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The student news site of Lake Forest Academy

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The overloading financial stress of the college process

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Photo by Photo by Mimi Sexton
College counselor assisting student with the college process.

LFA prides itself on diversity regarding race and ethnicity, but it is also important to note that our student body varies financially as well. Nearly 30% of the LFA community is on need-based financial aid with nearly 7% of the student body on 90% or more of financial aid. Although LFA strives to immerse students into the community who may not be able to afford campus activities such as prom, homecoming tickets, travel, and more, financial stress is still prevalent amongst students— and its prevalence gets exacerbated when it comes to the college process. In a poll conducted regarding financial worries, nearly 25% of students responded, giving insight into their concerns. 

Students were asked how often they think about their finances when considering their future. 34.6% of students stated they think about finances often, and 31.8% said finances take up a prominent part when they think of the future regarding college. A follow up question asked whether or not that affected their mental health. A student stated, “I tried so hard to get my grades up for the scholarship because I’m an international student. I can’t get financial aid, so I have to try hard. It tired me out and my depression got really worse.” Unfortunately, international students do not qualify for FAFSA, which is federal aid for U.S. citizens can receive for college. LFA has a large population of international students and it’s important to emphasize the different factors when it comes to college finances.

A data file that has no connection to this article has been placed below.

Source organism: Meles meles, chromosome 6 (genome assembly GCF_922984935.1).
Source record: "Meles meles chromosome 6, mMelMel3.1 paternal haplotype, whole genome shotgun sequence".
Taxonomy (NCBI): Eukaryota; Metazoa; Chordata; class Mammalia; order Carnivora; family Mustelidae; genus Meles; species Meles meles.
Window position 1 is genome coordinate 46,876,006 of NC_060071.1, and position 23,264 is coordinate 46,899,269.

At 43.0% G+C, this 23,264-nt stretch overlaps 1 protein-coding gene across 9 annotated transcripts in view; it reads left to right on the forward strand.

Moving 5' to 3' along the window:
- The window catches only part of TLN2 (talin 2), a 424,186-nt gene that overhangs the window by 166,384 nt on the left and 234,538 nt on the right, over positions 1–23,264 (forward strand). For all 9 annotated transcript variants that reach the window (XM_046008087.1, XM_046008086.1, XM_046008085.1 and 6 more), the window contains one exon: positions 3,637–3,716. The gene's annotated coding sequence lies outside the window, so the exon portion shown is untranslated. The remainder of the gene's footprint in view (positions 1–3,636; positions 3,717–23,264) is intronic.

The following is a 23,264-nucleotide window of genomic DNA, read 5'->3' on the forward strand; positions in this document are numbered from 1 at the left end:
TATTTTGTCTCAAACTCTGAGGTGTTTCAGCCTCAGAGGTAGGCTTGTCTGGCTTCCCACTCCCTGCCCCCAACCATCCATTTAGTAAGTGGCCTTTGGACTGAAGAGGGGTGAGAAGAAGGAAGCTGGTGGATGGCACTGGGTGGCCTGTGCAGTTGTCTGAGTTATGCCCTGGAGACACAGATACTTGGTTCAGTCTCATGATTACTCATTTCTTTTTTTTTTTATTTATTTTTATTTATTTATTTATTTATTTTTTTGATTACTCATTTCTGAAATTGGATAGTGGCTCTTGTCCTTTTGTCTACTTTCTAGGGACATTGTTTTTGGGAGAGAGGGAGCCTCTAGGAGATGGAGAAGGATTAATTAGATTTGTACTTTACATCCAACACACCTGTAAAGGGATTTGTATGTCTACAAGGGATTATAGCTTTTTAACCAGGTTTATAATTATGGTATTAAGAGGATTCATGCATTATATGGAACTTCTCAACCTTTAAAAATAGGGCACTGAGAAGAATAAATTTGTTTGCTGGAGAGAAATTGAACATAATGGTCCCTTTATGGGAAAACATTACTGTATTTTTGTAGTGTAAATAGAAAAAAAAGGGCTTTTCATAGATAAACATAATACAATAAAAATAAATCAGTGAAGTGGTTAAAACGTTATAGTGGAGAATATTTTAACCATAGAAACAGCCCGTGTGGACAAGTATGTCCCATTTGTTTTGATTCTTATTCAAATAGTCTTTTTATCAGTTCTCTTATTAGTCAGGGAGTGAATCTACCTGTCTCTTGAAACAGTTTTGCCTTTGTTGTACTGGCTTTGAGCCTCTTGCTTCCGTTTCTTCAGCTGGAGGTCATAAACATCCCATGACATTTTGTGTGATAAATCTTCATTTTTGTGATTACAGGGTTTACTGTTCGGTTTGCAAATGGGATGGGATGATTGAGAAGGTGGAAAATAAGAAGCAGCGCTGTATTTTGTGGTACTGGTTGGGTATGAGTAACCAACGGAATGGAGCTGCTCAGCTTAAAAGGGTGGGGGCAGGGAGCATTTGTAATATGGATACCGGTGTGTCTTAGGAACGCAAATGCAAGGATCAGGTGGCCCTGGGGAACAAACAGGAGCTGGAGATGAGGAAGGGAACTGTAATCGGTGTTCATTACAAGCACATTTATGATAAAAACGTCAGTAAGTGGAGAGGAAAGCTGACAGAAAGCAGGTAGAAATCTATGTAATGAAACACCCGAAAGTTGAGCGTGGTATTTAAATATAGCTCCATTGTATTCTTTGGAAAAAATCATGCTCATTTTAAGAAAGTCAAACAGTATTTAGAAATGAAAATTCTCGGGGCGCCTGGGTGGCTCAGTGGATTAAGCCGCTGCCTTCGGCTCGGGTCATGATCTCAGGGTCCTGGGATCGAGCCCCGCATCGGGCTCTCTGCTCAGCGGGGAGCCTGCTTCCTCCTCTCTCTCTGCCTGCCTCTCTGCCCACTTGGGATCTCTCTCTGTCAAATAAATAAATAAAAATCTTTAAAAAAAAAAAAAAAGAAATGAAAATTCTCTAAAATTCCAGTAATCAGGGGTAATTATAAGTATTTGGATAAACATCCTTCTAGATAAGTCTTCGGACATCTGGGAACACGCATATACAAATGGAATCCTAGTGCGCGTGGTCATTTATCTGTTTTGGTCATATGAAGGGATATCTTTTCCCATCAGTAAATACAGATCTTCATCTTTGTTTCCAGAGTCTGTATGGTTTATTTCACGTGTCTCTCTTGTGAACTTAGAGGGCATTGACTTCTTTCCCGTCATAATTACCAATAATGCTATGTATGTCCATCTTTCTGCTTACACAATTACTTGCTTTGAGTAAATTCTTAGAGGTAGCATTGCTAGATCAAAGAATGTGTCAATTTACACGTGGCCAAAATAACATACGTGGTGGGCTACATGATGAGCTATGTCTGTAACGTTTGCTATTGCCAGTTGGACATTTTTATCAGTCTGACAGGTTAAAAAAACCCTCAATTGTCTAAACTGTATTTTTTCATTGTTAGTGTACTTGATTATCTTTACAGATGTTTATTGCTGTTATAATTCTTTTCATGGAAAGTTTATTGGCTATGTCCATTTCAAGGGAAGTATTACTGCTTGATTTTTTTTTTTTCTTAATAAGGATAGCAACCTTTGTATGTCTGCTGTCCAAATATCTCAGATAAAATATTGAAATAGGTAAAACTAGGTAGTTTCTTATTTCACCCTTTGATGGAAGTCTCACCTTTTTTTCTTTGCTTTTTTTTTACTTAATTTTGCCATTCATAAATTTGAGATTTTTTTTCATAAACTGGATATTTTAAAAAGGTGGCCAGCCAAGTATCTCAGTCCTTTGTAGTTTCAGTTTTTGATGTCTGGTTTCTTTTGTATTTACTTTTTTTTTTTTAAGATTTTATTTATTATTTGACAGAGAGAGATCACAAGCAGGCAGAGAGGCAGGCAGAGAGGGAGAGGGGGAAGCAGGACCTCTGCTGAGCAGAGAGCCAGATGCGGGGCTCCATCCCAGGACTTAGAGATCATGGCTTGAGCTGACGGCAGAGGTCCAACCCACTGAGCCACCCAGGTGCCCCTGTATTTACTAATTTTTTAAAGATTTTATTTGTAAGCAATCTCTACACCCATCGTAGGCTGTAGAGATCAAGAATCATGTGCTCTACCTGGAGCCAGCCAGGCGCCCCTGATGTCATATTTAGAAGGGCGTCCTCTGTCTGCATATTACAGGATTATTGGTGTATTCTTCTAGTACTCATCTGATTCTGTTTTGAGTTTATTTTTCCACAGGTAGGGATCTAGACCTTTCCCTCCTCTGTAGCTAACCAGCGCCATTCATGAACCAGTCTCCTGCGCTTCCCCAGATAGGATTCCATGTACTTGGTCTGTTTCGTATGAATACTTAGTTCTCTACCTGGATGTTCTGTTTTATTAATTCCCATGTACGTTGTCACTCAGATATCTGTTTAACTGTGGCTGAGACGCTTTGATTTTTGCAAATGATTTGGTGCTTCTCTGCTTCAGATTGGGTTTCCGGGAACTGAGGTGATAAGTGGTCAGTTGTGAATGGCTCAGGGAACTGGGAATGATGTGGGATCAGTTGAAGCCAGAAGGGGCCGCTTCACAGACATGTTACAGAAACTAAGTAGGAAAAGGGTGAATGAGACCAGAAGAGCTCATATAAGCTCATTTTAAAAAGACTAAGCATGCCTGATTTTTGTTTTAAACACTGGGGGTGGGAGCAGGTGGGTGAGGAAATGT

Another shared, “I come from a lower middle-class family, and for that reason I am not sure if I will be completely supported in college.” These financial worries invade the minds of students throughout the school year and add extra pressure to the college admission process.  

  However, LFA’s college counselors work to eliminate those stresses for students. Assistant Dean of College Counseling, Keily Pacheco said, “We try to be as strategic as possible when it comes to creating that college list if I know that a counselee or family has discussed with me that financial aid is going to be a big part of the process.” LFAs college counselors can help set the student up for opportunities that can help them financially.

When asked how middle class families go about applying for college when they do not qualify for need-based aid, Pacheco said, “Many schools, especially small liberal arts, have created initiatives to help with middle class families.”  She continued, “I do think that in the future there is definitely going to be a better initiative that will be adopted by more than just a number of small liberal arts schools.” In terms of students worrying about “standing out” for colleges when everything is not in their control, Pacheco suggested, “One thing for sure that I encourage you to do, especially because of the space you’re in, is to network. Sometimes there are alumni speakers or dinners come in, and when those opportunities come to campus, I strongly recommend that you go in there and introduce yourself. You never know if they could help you out!” As much as the financial aspect of college causes tension and may feel as if you’re at a disadvantage, the college counselors are here to help with this process and using LFA’s opportunities can be key. 

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